The European Union has approved proposals to allow the US to view bank transactions that occur within Europe. Privacy experts claim the move is the start of Europe outsourcing its terrorist surveillance activities to the US.
In 2006, when it was leaked that the Society for Worldwide Interbank Financial Telecommunication (SWIFT) was allowing US regulators to view financial payment data, public uproar followed and the story ran as front page news.
Now, in the middle of a 32 page document passed this week by ministers from all 27 European member states there is a paragraph that legally allows the US to continue monitoring Europe's financial data.
The paragraph reads: "The Council approved guidelines for negotiations with the United States for an international agreement to make financial payment messaging data available to the US Treasury Department in order to prevent terrorism and terrorist financing."
Gus Hosein, senior fellow at privacy international and visiting LSE academic, explained the move took advantage of loose protection in EU law.
By making the information available to US authorities the data could be processed in an environment with much more limited regulations when processing information on foreigners, he said.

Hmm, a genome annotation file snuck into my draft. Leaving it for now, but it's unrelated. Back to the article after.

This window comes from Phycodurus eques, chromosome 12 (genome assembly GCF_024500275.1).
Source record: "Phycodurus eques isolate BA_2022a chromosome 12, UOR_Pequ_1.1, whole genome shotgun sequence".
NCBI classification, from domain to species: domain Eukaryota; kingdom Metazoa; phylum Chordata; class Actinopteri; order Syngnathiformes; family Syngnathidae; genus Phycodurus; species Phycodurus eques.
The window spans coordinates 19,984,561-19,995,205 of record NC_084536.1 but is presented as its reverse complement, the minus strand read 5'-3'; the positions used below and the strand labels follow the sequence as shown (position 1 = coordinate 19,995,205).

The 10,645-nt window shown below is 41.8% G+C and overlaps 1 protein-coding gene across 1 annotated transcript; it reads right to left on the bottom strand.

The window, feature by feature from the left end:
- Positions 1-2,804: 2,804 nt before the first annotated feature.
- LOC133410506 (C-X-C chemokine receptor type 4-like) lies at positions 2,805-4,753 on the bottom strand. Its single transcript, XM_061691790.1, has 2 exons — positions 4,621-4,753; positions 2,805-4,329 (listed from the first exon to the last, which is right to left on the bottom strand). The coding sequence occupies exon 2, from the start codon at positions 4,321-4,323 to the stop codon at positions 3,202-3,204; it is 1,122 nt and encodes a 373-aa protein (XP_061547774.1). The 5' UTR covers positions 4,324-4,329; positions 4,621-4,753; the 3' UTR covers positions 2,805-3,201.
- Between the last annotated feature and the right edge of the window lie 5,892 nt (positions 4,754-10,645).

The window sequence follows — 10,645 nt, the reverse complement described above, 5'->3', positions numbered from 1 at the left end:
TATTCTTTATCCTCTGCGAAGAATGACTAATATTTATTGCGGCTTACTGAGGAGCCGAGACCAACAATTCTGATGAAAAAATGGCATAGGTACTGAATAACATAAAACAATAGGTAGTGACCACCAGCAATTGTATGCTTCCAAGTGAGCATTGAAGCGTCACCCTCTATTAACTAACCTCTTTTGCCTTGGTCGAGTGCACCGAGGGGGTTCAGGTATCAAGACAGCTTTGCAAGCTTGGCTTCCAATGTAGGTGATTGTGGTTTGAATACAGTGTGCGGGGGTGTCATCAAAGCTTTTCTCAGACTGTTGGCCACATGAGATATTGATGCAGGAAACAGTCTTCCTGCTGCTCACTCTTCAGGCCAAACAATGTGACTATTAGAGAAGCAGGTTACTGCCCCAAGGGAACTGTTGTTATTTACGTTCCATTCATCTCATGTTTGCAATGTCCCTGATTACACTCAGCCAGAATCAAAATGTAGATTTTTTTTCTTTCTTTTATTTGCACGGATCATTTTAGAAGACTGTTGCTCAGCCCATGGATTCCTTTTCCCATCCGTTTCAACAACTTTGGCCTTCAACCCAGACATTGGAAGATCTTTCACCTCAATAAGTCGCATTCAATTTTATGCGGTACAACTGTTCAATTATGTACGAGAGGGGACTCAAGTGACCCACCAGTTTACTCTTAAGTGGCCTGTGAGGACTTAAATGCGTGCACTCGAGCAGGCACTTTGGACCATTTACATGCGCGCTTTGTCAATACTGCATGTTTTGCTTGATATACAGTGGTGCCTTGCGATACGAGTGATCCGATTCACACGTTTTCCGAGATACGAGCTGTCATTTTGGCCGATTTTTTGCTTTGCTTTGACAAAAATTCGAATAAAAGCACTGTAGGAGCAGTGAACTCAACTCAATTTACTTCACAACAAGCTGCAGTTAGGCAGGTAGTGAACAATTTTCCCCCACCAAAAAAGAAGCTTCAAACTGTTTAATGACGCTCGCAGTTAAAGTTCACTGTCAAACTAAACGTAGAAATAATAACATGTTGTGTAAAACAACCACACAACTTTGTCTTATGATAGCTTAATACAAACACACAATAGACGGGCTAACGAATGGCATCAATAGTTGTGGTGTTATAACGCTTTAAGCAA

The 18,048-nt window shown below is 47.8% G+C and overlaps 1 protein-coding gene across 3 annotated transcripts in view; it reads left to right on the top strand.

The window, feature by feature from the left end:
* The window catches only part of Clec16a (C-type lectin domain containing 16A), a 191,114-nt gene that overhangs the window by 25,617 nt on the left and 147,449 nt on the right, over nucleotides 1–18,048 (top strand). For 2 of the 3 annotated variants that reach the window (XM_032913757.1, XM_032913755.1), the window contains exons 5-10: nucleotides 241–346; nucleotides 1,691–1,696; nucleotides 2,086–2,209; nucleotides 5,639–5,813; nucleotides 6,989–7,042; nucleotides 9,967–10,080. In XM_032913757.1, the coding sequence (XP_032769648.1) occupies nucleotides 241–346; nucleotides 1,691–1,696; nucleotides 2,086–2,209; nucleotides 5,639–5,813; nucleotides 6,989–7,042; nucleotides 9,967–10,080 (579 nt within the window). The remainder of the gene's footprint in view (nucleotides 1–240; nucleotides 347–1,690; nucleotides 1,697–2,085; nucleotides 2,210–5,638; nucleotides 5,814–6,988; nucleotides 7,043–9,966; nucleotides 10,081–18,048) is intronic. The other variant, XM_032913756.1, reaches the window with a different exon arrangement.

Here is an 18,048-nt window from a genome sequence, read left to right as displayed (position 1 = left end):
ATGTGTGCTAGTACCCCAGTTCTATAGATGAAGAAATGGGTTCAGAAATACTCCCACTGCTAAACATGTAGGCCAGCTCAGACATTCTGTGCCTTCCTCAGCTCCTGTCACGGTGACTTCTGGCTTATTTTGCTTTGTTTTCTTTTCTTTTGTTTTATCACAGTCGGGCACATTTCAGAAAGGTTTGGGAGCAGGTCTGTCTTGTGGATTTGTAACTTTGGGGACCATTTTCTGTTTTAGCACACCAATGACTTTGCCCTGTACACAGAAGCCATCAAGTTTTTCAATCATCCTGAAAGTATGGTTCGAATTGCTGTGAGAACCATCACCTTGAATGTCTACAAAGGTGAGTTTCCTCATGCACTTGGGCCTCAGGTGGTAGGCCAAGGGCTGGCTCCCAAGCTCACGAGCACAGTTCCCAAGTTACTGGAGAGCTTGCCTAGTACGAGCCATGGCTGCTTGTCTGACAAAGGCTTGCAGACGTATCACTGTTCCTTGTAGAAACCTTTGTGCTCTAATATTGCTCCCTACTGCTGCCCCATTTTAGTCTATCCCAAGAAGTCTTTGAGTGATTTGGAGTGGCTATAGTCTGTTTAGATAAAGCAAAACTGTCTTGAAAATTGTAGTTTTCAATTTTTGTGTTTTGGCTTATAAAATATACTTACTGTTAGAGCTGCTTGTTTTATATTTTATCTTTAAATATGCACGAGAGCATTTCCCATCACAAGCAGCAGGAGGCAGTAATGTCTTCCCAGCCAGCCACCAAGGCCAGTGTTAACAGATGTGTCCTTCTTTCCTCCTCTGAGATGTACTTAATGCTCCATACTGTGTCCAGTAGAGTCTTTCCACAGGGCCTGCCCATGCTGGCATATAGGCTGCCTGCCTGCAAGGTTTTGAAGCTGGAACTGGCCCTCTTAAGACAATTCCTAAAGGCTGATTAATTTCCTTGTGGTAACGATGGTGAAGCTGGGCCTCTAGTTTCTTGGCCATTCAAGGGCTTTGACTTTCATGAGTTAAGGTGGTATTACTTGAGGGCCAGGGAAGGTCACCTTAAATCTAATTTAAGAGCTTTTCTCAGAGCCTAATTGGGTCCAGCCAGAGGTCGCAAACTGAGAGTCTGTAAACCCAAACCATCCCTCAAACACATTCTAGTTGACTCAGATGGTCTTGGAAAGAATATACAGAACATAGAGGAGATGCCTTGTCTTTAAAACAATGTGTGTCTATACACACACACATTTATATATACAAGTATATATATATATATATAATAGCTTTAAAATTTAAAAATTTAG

"It's the first major case of Europe outsourcing its surveillance to the US government," said Hosein. "This was illegal two years ago and now it is perfectly acceptable," he added.
Meanwhile, the European Commission's Justice and Home Affairs Commissioner Jacques Barrot also announced this week plans to make the move reciprocal so that the Europe will soon have access to US financial transaction data.
Hosein was doubtful the US would agree to the proposals but said if they were to go ahead it could possibly see the emergence of a new EU agency focused on tracking financial transactions in all EU states, holding consequences for national sovereignty over citizen data.
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